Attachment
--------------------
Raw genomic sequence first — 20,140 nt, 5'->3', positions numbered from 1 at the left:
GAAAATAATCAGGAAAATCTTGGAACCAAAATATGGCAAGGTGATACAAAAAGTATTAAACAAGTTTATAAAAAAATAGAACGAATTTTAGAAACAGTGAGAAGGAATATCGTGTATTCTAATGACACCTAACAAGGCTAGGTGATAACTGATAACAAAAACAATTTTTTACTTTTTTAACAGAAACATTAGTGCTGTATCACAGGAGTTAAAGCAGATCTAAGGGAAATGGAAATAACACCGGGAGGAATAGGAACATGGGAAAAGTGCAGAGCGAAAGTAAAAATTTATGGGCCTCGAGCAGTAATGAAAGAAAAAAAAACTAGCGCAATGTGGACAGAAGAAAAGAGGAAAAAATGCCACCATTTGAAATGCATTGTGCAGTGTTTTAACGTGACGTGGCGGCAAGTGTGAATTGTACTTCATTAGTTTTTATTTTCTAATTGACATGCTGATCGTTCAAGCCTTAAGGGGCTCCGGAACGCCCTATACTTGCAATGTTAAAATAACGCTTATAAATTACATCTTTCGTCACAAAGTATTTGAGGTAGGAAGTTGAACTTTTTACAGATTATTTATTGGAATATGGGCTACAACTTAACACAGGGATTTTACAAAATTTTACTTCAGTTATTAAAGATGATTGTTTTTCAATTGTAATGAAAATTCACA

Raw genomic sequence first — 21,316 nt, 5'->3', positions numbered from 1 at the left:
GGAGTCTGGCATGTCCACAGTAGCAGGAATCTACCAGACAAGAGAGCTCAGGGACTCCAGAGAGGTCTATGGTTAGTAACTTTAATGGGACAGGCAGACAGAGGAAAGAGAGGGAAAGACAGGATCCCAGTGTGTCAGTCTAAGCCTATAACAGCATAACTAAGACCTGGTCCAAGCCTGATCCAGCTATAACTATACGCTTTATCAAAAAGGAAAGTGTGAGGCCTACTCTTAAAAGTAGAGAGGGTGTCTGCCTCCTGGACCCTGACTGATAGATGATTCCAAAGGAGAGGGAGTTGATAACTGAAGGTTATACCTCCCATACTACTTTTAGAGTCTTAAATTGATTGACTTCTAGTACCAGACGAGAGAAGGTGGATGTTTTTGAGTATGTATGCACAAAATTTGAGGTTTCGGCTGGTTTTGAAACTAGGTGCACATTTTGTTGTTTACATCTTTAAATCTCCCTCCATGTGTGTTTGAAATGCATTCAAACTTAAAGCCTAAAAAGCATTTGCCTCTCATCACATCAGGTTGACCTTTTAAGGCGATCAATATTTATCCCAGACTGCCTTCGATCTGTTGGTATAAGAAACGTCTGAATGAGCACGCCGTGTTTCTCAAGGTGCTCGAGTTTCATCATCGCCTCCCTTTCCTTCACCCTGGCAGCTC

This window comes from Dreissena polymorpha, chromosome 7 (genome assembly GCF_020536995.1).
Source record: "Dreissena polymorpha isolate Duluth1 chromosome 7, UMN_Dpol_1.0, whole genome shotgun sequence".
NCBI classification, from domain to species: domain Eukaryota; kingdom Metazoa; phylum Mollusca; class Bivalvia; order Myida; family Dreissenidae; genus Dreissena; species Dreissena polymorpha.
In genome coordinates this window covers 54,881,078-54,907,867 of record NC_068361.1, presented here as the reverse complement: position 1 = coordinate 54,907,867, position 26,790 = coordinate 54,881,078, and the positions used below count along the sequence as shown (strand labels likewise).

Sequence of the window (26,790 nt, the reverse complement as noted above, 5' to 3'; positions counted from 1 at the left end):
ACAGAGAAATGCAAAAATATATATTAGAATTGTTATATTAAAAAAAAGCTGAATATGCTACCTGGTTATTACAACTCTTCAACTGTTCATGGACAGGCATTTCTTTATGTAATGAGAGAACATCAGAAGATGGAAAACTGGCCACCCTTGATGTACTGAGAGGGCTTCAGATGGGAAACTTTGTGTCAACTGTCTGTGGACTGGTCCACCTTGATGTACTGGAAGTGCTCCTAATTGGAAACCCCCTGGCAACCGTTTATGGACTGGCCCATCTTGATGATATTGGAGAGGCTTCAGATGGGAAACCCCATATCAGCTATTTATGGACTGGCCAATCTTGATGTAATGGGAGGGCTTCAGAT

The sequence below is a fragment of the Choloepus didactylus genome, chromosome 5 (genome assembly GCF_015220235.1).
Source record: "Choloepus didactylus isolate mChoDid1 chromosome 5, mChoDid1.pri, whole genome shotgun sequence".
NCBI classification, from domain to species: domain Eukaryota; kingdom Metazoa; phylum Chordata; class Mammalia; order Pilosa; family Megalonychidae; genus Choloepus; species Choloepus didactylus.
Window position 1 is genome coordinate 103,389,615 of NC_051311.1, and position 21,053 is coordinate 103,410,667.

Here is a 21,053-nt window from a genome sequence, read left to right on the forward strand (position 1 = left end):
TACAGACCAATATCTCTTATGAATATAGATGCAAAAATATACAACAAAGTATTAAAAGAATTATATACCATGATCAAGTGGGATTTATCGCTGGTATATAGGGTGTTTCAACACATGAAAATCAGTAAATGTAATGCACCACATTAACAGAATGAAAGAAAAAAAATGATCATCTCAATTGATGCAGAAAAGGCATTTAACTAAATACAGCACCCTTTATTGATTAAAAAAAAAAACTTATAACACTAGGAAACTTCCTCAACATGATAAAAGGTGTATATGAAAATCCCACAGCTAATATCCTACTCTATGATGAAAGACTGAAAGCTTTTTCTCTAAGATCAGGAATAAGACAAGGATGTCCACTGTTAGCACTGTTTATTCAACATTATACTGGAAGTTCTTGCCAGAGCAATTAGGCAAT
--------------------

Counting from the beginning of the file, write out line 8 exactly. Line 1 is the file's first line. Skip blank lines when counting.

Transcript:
In genome coordinates this window covers 54,881,078-54,907,867 of record NC_068361.1, presented here as the reverse complement: position 1 = coordinate 54,907,867, position 26,790 = coordinate 54,881,078, and the positions used below count along the sequence as shown (strand labels likewise).